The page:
Author defends sprawl impact

Author defends sprawl impact

By Derek Hawkins

Robert Bruegmann defended suburban expansion in the United States and Europe against what he said were misleading and inaccurate criticisms in a lecture about his new book, “Sprawl: A Compact History.”

Suburban expansion, which he called “decentralization of cities” and “sprawl,” is a natural result of economic growth within a society, and not the evil that some academics and activists have suggested, Bruegmann said Monday night at the Raytheon Amphitheatre.

Sprawl, he said, has given people a level of privacy, mobility and choice was previously only available to the wealthiest, he said.

“This has pretty much been the nirvana for the urban population,” he said.

Bruegmann did not advocate suburban expansion as the only way for a society to create liveable space. He instead said the benefits of sprawl have been ignored and its drawbacks exaggerated.

Critics of suburban expansion, which include environmentalists, urban planners and historic preservationists, have escalated the debate, Bruegmann said.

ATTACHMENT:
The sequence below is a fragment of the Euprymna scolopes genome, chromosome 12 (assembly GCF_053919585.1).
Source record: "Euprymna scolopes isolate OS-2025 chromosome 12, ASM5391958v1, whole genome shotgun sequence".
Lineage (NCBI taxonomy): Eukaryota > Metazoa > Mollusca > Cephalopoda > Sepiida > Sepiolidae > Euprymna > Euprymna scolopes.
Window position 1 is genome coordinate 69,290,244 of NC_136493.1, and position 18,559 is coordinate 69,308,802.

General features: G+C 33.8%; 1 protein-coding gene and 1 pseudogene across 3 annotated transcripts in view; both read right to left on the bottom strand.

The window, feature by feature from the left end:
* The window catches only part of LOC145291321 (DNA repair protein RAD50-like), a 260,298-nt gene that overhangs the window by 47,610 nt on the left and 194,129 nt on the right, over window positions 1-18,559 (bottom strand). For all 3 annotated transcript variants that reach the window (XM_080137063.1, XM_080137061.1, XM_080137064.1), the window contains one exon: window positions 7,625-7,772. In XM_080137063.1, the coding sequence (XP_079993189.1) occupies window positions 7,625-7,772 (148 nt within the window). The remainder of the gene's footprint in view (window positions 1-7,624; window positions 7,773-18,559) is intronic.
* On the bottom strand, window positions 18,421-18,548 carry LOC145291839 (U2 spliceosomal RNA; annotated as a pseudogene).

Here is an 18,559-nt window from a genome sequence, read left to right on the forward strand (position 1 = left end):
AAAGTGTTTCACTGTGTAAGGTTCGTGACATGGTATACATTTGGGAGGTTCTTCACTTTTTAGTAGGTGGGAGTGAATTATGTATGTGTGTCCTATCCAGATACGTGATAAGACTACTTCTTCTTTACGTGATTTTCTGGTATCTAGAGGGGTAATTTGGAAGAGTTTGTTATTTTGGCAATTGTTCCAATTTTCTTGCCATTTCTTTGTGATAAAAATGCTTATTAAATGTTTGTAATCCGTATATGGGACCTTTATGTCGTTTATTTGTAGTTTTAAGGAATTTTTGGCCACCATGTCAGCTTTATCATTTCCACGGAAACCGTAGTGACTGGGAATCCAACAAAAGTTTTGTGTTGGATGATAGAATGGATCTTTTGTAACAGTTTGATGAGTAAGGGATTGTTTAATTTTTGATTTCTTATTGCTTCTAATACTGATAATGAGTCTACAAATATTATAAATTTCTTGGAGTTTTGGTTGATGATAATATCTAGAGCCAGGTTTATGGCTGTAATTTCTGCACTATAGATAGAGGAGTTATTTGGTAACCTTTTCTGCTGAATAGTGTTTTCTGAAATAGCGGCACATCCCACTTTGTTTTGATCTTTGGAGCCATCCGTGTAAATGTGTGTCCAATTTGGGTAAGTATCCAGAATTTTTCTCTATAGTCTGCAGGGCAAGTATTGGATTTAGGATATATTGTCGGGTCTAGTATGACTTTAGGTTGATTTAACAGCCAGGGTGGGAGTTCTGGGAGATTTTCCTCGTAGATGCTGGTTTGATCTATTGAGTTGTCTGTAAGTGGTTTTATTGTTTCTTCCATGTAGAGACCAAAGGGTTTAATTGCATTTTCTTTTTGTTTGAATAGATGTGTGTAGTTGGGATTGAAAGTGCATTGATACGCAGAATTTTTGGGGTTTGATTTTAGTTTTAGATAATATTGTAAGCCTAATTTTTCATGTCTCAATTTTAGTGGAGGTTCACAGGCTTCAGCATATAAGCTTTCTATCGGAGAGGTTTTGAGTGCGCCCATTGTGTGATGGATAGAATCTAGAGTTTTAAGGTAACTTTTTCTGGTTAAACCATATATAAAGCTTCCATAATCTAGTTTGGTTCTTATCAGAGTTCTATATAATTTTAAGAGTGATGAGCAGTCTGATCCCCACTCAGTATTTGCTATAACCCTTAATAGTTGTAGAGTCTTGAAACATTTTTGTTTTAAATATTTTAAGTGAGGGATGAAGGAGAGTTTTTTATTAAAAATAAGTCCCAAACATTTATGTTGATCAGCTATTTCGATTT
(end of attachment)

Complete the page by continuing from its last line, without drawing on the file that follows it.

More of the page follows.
“Sprawl is a terrible diagnostic tool,” he said. “It lumps together environmental issues with trivial arguments [about suburban life], and it distracts from real urban problems. ‘Sprawl’ is an accusatory, polemical word.”

Bruegmann traced the history of sprawl from ancient Rome and 19th- Century London and Paris to present-day cities like Los Angeles and Kansas City.

Historically, overcrowding, health hazards, crime and other problems have driven people from cities to lower-density areas. Suburbs emerged when a portion of an urban population was affluent enough to move where fewer people were concentrated, he said.

“People escape the evils of density,” he said. “Whenever people have been able to get out of dense, dirty, compact areas, they did.”

The same trend exists today, Bruegmann said.

“What correlates most with sprawl is affluence,” he said. “The more money people have, the more easily they can achieve the amount of space they want.”

Bruegmann said recent efforts to stop sprawl have limited personal freedom and mobility and caused housing prices to rise and home ownership to decrease. Reform groups and urban planners have halted development by establishing no-build zones and creating public transportation, he said, but their success has not affected greater problems like air pollution, traffic or lack of affordable housing.

After researching the topic, Bruegmann said he found himself defending sprawl against criticism from his colleagues, nearly all of whom opposed it.

But Bruegmann said his argument is finally beginning to gain support.

“There’s a movement toward what I’m talking about,” he said. “Now it’s not out of left field. It’s become a debate for the first time.”

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